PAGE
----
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September 2013 Archives

Woman sues uncle, claims he made grandfather cut her from will

For people in Miami-Dade, as well as throughout the country, a will is a way to legally establish how they want their affairs to be handled after their death. Occasionally, however, beneficiaries, or those who are for one reason or another no longer heirs, may question the validity of a loved one’s will, which can result in lengthy and costly litigation.

Appeals court upholds ruling on validity of elderly woman's wills

Depending on when a person creates their estate plan and writes their last will and testament, there may come a time when they have to make a revision. While people in Miami-Dade, and throughout the U.S., are permitted to make modifications to these types of legal documents, it can lead to problems after their death for their intended heirs, and for those who feel they should have been included.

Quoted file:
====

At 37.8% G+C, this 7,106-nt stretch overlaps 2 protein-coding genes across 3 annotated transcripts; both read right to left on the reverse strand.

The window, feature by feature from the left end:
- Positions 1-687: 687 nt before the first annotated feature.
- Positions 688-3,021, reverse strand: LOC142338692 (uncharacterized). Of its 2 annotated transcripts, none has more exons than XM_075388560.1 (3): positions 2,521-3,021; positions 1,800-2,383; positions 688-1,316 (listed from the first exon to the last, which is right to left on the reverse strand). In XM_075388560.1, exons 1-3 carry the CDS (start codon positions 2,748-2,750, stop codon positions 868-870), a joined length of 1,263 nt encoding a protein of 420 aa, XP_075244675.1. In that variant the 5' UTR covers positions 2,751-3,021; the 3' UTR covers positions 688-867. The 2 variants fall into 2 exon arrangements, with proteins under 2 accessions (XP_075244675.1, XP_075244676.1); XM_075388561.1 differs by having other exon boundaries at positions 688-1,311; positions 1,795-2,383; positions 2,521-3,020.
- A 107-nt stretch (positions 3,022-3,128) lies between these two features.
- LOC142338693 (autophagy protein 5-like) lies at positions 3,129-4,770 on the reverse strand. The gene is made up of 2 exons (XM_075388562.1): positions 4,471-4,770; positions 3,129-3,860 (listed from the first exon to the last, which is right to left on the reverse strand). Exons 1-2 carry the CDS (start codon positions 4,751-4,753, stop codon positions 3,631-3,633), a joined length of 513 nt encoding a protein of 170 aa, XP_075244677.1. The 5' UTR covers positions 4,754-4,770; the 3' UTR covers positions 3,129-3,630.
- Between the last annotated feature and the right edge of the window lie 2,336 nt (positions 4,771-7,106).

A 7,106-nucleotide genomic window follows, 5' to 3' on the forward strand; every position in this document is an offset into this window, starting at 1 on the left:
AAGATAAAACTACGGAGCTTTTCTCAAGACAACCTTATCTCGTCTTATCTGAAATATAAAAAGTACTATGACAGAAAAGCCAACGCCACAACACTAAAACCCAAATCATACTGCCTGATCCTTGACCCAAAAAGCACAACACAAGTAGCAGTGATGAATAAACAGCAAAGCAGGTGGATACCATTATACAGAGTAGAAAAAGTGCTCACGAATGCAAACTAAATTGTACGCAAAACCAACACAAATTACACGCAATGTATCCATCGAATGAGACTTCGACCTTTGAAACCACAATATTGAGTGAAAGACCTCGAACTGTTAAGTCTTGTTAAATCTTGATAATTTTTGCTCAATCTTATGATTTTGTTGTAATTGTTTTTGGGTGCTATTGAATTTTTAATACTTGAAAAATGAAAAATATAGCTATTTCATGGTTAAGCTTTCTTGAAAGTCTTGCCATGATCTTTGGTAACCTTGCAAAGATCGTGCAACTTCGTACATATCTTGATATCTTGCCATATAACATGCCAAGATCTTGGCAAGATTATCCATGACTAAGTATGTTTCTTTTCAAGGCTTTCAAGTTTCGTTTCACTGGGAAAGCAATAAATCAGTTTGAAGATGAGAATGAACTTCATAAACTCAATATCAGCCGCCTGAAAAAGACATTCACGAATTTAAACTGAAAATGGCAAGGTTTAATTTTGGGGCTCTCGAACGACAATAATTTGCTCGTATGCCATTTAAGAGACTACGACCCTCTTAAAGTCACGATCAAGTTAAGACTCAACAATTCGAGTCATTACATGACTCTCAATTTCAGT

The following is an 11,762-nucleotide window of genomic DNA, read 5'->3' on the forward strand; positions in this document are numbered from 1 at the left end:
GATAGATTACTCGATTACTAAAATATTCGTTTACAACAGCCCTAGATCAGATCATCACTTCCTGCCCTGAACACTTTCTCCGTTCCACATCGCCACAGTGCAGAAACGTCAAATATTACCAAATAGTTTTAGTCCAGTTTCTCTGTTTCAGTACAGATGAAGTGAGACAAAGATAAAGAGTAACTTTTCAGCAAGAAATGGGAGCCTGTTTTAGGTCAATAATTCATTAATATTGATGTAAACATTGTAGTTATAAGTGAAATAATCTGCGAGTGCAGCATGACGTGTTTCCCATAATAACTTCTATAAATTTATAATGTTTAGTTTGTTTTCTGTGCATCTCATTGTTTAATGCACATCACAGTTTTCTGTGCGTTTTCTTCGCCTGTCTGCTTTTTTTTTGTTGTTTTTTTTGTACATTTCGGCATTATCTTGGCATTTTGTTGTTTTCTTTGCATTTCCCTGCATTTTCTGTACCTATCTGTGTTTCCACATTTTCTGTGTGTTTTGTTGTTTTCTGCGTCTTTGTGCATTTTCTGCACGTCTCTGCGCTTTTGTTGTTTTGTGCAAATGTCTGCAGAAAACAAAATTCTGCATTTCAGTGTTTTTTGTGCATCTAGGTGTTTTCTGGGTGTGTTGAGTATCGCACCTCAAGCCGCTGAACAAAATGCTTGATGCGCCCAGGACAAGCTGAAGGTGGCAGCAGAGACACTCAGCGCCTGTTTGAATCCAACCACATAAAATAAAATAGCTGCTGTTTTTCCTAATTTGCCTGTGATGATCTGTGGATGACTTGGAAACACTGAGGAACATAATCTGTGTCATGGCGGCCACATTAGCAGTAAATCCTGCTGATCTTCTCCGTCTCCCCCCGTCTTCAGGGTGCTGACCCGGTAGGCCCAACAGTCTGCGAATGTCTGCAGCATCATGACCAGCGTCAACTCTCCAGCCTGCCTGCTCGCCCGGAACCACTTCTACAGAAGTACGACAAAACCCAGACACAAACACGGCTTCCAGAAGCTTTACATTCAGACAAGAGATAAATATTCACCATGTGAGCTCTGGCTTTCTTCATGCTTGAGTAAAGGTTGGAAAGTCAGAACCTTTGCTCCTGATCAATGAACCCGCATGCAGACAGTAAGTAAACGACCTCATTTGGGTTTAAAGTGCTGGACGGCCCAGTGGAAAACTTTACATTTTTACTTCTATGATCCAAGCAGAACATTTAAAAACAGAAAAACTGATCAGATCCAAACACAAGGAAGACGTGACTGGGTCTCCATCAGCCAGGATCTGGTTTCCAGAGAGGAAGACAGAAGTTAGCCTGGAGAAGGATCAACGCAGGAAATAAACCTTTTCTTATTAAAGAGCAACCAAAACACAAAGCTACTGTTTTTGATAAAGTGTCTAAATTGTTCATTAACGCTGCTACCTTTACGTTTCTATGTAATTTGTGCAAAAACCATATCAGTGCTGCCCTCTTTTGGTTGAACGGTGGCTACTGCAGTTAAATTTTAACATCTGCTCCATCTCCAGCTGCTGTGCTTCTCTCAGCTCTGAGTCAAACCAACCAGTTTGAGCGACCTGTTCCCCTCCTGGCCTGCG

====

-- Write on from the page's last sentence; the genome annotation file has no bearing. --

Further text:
Man's family claims his friend manipulated him into changing will

Readers in Miami-Dade are likely aware of the importance of careful estate planning to avoid problems with estate administration down the road. What readers may not know, however, is that if multiple changes are made to a will, particularly within a brief amount of time, or there are questions regarding a person’s mental state at the time a will is drafted, there can be issues with the probate process.

IRS demands $700 million from Michael Jackson's estate

Readers in Miami may or may not be aware that when a person passes away, there is an estate tax imposed by the Internal Revenue Service (IRS) on any assets that he or she may have left behind. Before the estate administrator disperses any assets to the beneficiaries, they are required by law to obtain an accurate asset and property valuation and pay off any debts the deceased person may have owed, as well as pay the federal estate tax.

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